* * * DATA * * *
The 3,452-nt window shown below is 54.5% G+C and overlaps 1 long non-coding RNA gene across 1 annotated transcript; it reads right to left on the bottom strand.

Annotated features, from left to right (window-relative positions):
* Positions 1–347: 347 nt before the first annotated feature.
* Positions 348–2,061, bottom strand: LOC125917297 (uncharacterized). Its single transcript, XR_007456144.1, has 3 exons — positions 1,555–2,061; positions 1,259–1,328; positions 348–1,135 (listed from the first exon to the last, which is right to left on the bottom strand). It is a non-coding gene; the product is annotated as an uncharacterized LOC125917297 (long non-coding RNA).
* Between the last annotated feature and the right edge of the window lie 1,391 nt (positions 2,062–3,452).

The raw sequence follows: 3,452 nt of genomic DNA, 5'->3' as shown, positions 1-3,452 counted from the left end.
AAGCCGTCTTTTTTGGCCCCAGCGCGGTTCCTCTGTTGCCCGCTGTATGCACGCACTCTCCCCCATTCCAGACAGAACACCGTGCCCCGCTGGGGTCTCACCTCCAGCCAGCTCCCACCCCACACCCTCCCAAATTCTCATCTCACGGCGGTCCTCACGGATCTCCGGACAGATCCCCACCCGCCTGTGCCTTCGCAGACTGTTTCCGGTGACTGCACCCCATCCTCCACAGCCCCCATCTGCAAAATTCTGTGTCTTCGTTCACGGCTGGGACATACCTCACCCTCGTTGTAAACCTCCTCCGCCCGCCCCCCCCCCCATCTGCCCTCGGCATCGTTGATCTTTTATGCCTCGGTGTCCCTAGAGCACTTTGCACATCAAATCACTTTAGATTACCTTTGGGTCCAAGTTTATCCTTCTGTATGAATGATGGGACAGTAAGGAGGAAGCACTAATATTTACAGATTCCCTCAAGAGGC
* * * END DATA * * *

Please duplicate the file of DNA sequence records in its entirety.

The 3,452-nt window shown below is 54.5% G+C and overlaps 1 long non-coding RNA gene across 1 annotated transcript; it reads right to left on the bottom strand.

Annotated features, from left to right (window-relative positions):
* Positions 1–347: 347 nt before the first annotated feature.
* Positions 348–2,061, bottom strand: LOC125917297 (uncharacterized). Its single transcript, XR_007456144.1, has 3 exons — positions 1,555–2,061; positions 1,259–1,328; positions 348–1,135 (listed from the first exon to the last, which is right to left on the bottom strand). It is a non-coding gene; the product is annotated as an uncharacterized LOC125917297 (long non-coding RNA).
* Between the last annotated feature and the right edge of the window lie 1,391 nt (positions 2,062–3,452).

The raw sequence follows: 3,452 nt of genomic DNA, 5'->3' as shown, positions 1-3,452 counted from the left end.
AAGCCGTCTTTTTTGGCCCCAGCGCGGTTCCTCTGTTGCCCGCTGTATGCACGCACTCTCCCCCATTCCAGACAGAACACCGTGCCCCGCTGGGGTCTCACCTCCAGCCAGCTCCCACCCCACACCCTCCCAAATTCTCATCTCACGGCGGTCCTCACGGATCTCCGGACAGATCCCCACCCGCCTGTGCCTTCGCAGACTGTTTCCGGTGACTGCACCCCATCCTCCACAGCCCCCATCTGCAAAATTCTGTGTCTTCGTTCACGGCTGGGACATACCTCACCCTCGTTGTAAACCTCCTCCGCCCGCCCCCCCCCCCATCTGCCCTCGGCATCGTTGATCTTTTATGCCTCGGTGTCCCTAGAGCACTTTGCACATCAAATCACTTTAGATTACCTTTGGGTCCAAGTTTATCCTTCTGTATGAATGATGGGACAGTAAGGAGGAAGCACTAATATTTACAGATTCCCTCAAGAGGC